A Ground Breaking Review on Grounding Your Station?



It’s one of those topics that can be as diplomatic and mutually respectful as discourses on political favorites and religion on the HF bands.

There are a lot of facts on the subject as well as a lot of folklore being passed around, and quite a bit of legitimate differing opinions.

Grounding is really two quite separate (hopefully) subjects, although they often get confused with each other. There is the concept of an electrical ground related to your house power and covered by the National Electrical Code (NEC) article #250 (covered very nicely in: fyi.uwex.edu/mrec/files/2011/04/W4.-Biesterveld-NEC-grounding-MREC2010.pdf , and www.mikeholt.com/instructor2/img/product/pdf/1292448885sample.pdf (you really don’t want to read the NEC’s actual article – it can be rather “dry”). RF grounding is discussed very nicely by Polyphaser, a company that manufactures a lot of equipment to perform this very feat, at: www.radio2way.net/Polyphaser%20Guide.pdf . I would urge anyone particularly interested in these subjects to read these references.

First, let’s put electrical grounding to rest. In the bad old days not only were electrical devices not required to be grounded, but there weren’t even polarized plugs to make sure that the ‘hot’ and ‘neutral’ lines weren’t accidentally swapped. Those people old enough to remember the old 5 vacuum tube “All American Five Radio”, will no doubt have had the experience of being electrocuted by holding onto the back of the chassis in one hand and any local ground in the other (it happened to me, and might be the explanation for a few things that happened to me later on). Suffice to say, electrical codes have, thankfully, changed, and this and such dangers should be a thing of the past. Your electrician and your local electrical utility should make very sure that you have a ground wire fully bonded with the Earth ground when it enters your home and stays very close to Earth ground. There are times when equipment is interconnected in such a way that “ground loops” occur with their resultant 60 cycle hum that we all know and loathe. The quick and dirty way to deal with them is to “float their ground”, or isolate the ground plug away from the AC receptacle, usually using a two to three wire power adapter:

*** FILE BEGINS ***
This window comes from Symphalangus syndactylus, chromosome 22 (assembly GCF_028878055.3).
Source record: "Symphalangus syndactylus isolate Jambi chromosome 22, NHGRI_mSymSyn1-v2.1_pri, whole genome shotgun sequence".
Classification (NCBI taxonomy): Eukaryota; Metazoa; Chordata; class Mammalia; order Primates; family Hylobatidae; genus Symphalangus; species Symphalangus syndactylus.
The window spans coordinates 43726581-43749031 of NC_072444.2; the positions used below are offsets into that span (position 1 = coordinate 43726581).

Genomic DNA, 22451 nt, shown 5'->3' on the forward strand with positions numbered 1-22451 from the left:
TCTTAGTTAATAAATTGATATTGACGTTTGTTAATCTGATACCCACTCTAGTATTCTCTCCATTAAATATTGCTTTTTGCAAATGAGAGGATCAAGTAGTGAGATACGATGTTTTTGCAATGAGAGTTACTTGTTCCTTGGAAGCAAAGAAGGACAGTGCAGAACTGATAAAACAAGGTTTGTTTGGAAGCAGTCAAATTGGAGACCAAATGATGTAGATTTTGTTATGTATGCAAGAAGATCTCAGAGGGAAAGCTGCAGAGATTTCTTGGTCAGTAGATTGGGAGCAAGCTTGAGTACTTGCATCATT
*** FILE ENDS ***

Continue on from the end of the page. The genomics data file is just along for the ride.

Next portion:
This is the ‘quick and dirty’ solution, and like most ‘quick and dirty’ solutions, it will work in the short run, but increase your risk of getting bit on the arse at some later time if/when you develop a short to hot on your chassis and fail to notice it until you are semiconscious from a sudden bout of electrocution. Hamius Emptor! “Let the Ham beware” if you choose to “float” your electrical ground.

Electrical grounds should be addressed by a licensed Electrician and your utility company. What we will address for the remainder of this article are RF grounds, chassis grounds and lightning dissipation grounds (since they all inevitably get dealt with at the same time by the cautious Ham)!

Although it might seem advantageous to deal with both kinds of grounds simultaneously, by using your outlet’s electrical ground for your station’s RF ground, I would strongly advise you against such folly as the possible problems outweigh any possible benefit. Both types of grounds can be bonded together, often with an additional RF choke, but this should not be done at the level of your Radio Shack itself, but at the entry of your electrical utilities.

Let me start off by advising people that some Hams “float” their RF grounds entirely. If they are fortunate not to have too much stray electrical currents in their shack and wise when lightning storms approach this can be a viable option.